Comparative analysis has shown that the United States has one of the highest costs of health care in the world. Yearly average spending per individual was as high as $12,900 in 2021. Despite the high cost of health care, research has shown that the American health care system still has worse outcomes than other developed nations. While this often is explored within the context of general medicine, this article will briefly explore Mental Health Care in the United States.
Accessibility and Affordability:
Accessibility to care is one of the most important factors when judging a health care system. After all, what good is a robust care system if most have no ability to access it. Unfortunately, one of the primary concerns in American mental health care is the lack of affordability. Many Americans are left with two expensive options: pay out of pocket or pay high insurance premiums. In contrast, countries like Canada, the United Kingdom, and Australia have implemented universal health care systems that include mental health services, providing more equitable access to care. America has taken steps towards improving accessibility and affordability in recent years. This can be seen in mental health parity laws that ensure that mental health care is included within insurance coverage.
Research and Innovation:
The United States has been at the forefront of mental health research and evidence-based practice development. The US houses numerous prestigious institutions leading the way in psychiatric advancements. Such therapies as CBT, REBT, Humanistic Psychology, and ACT were all developed from individuals working within American institutions, albeit many of the researchers were themselves European. The focus on research and training keeps America on the cutting edge of providing its citizens evidence-based care.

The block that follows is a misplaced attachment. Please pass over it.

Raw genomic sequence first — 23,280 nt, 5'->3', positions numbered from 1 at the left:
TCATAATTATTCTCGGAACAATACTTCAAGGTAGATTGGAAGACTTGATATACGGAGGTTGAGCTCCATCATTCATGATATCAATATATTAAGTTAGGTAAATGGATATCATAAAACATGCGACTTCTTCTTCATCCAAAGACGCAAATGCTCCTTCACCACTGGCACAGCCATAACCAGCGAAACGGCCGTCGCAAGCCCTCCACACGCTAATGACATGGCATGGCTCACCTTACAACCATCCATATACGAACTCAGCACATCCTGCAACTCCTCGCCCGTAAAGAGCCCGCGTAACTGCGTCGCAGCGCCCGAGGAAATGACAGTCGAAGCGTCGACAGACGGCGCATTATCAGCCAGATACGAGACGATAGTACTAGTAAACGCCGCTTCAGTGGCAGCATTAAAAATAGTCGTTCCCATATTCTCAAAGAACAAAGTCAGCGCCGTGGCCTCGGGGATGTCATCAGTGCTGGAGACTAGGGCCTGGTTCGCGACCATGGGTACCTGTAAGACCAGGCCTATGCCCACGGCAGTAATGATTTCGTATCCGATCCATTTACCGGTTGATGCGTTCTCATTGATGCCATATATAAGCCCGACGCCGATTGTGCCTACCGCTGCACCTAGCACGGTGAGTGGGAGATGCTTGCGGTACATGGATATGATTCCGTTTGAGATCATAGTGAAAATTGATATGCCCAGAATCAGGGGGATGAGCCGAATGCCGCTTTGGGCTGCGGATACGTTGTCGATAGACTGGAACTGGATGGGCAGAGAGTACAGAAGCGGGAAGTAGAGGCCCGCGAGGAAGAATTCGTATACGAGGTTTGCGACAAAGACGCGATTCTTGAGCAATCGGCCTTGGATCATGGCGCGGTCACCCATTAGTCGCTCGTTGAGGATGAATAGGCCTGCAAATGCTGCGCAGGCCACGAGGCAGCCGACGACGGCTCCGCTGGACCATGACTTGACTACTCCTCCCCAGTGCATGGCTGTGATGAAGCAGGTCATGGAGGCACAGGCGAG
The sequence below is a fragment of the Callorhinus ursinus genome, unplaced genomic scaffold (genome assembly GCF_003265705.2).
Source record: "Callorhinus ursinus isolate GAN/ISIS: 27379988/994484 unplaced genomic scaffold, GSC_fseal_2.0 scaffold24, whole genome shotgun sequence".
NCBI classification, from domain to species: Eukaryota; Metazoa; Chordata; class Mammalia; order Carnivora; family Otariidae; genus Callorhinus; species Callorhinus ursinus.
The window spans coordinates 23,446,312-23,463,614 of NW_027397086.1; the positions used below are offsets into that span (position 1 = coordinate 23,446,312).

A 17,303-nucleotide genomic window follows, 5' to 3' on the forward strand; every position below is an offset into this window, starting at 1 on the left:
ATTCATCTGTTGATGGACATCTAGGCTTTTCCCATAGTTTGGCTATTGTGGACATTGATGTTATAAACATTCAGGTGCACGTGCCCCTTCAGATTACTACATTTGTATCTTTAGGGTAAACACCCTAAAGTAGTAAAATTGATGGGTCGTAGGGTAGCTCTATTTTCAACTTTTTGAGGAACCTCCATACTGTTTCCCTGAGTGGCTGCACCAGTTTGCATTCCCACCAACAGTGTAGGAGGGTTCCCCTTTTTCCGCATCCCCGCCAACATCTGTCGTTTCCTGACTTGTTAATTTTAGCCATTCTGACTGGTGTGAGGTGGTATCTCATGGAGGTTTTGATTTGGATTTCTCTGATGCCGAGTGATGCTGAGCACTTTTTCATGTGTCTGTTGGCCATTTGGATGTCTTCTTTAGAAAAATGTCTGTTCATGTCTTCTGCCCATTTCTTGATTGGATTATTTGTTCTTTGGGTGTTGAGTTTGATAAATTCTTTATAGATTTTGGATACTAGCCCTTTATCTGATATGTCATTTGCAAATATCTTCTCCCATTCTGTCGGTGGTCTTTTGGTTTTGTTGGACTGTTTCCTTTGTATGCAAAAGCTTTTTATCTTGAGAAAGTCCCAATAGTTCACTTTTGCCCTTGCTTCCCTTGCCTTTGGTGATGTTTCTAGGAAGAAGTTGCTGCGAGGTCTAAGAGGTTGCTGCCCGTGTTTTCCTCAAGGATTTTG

Mental Illness is not only painful but in some instances can lead to psychiatric crises. While crises vary, some examples include suicidal ideation, homicidal ideation, psychosis, or other loss of connection to collective reality. In some instances these can threaten the safety of the individual or those An effective mental health care system needs to be able to care for and keep safe individuals experiencing psychiatric crises within their communities.
The United States has agencies who are put into place to support individuals in crisis including mobile crisis units, community support partners, and crisis hotlines. However, funding and use of these services continues to be limited. This leaves the American mental health care system primarily relying on law enforcement to handle mental health crises. Most law enforcement offices have limited or no training in understanding or de-escalating a mental health crisis. Sending untrained law enforcement into situations involving mental health crises has led to many devastating and even fatal outcomes. A research study reported that individuals with untreated mental illness are 16 times more likely to be killed by law enforcement. This is an alarming statistic that shows the need for significant reform.
While the United States has made notable contributions to mental health care through research and innovation, it has significant shortcomings in ensuring accessibility, affordability, and crisis services. Comparatively many other high income countries have utilized socialized health care to decrease cost barriers and better fund crisis services, providing lessons that can inform the improvement of American mental health care.